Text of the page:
On our way to Silay for the complimentary tour given to the Philippine Blog Awards Participants, we stopped by this welcome marker in the outskirts of Silay. The marker is a recreation of the simborios that dotted the Negros landscape. These simborios are the primordial boilers in making muscovado sugar, the primary export of the island during the Spanish era. Most haciendas in Silay have one of these simborios since muscovado then was made by haciendas before the onset of sugar refineries. Most of these simborios are made of clay bricks. These clay bricks are made from clay mud but the preferable type of clay are those found in termite mounds for their characteristic strength. Silay City is the home of the brick-making factory in the Spanish era with bricks finding its way to many heritage structures like the Fort San Juan which was also the former Provincial Jail.
The brick-making days of Silay City are at the leanest but another industry related to clay, Pottery, is well alive and kicking. Silay is one of the three pottering centers in the island and is known for their decorative clay designs to the humble colon or palayok and pugon. Passing by the highway, one will never fail to notice the number of pottery displays lining up this part of the highway. The highway is literally awash with clayish red. A lot of people stop by here to buy clay decors or suppliers from some public market stalls that sell pugon with charcoal or colon. If one is lucky enough, the owners might even entertain you with a demonstration of pottery making. Most of these potters do this on the yard of their houses with a little workshop for mixing clay. While some of the potters have already invested in electronic turntables and modern kilns, there are some that still use the traditional way of firing clay by stacking rice husks under and over dried clay forms, setting it on fire. I have a first hand experience on a field trip when I was in grade school and the curious boy in me found it very interesting.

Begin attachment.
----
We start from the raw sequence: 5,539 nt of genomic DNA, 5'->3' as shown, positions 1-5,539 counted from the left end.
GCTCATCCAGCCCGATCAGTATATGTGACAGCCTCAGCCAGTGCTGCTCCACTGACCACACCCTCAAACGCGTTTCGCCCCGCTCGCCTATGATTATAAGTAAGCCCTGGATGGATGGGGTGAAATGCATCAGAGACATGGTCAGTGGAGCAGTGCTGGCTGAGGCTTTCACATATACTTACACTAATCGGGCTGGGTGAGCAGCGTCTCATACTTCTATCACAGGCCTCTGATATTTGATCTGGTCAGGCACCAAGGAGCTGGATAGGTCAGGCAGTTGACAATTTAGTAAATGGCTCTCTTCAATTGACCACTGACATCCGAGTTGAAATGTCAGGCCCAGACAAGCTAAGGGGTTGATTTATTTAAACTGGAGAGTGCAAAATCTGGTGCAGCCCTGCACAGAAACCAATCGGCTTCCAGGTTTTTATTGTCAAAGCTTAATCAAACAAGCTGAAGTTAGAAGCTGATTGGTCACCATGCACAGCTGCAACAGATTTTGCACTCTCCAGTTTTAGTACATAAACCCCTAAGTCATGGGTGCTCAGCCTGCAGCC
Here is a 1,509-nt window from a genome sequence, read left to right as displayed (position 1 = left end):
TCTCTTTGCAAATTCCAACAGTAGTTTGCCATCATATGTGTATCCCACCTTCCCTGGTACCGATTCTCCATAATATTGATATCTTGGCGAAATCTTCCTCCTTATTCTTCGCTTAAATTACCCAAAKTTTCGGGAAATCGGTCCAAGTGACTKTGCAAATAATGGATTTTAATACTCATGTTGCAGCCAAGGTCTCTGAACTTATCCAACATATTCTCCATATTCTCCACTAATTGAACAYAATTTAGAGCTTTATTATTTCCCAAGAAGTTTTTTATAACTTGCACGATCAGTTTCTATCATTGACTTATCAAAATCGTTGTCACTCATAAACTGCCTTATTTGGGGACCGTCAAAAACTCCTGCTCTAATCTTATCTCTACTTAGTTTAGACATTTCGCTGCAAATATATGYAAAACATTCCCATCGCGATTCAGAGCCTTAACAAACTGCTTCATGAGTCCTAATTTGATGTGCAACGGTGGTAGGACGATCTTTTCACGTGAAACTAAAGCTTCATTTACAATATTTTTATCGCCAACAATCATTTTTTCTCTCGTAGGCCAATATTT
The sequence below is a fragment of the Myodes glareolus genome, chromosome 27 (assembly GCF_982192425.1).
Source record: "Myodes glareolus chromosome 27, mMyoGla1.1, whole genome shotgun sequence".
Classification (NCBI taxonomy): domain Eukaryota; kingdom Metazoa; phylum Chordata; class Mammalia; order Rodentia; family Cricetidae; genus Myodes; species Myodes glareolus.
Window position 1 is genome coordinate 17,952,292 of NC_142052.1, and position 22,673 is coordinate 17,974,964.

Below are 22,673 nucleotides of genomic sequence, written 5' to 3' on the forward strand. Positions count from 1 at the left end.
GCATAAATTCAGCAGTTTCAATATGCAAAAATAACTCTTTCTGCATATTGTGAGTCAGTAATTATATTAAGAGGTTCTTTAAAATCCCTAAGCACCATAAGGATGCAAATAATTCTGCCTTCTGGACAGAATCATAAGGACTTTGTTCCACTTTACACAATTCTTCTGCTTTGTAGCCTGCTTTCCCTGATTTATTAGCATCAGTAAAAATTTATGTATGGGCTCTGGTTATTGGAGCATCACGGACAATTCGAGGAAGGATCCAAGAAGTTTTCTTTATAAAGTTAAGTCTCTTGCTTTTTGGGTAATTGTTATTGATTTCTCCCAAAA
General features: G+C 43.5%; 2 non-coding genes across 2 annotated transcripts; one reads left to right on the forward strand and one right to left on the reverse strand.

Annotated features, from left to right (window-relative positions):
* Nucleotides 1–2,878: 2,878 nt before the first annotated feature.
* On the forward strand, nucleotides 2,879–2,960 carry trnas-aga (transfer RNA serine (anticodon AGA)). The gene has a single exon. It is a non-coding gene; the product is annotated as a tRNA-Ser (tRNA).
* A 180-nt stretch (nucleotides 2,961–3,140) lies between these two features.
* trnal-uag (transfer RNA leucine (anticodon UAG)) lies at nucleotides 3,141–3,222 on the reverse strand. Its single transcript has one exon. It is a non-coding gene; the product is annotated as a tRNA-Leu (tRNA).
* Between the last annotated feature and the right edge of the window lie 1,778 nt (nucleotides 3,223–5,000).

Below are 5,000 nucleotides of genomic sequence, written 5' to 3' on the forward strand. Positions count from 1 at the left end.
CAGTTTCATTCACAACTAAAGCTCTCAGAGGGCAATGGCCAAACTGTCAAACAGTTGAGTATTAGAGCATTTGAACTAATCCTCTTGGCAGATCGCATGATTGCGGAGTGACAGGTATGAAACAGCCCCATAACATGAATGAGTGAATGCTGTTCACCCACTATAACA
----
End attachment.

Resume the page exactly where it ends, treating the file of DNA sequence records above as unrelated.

Sadly though, the pottery industry in Silay is slowly dying too. This ancient industry that has been in Silay for hundreds of years and a heritage is threatened to be gone as more and more people are losing touch of clay. More and more, the dirty kitchen concept which uses clay cooking utensils and charcoal is being replaced by modern stoves and cookwares. Unless the enterprising among these potters come up with a more unique and modern usage to these earthen vessels, the trend will continue so. There is hope though since people are beginning to be inclined to what is natural and organic. One such industry that is setting the goal for natural living is the culinary scene. Where people have forsaken clay pots for cooking, famous chefs have revived the practice. In architecture and engineering, the use of clay bricks are gaining popularity again not only for the classic aesthetics but for its cheaper cost too. With these demands, the pottery industry might see a comeback after all.
Addendum: Nowadays, brick making is made to order. People can still get clay bricks as long as they give time for the orders to be done. The flooring of the Marian Missionaries of the Holy Cross at St. Francis Subdivision have brick floorings ordered from Guinhalaran. (by: Dr. Maritel R. Ledesma)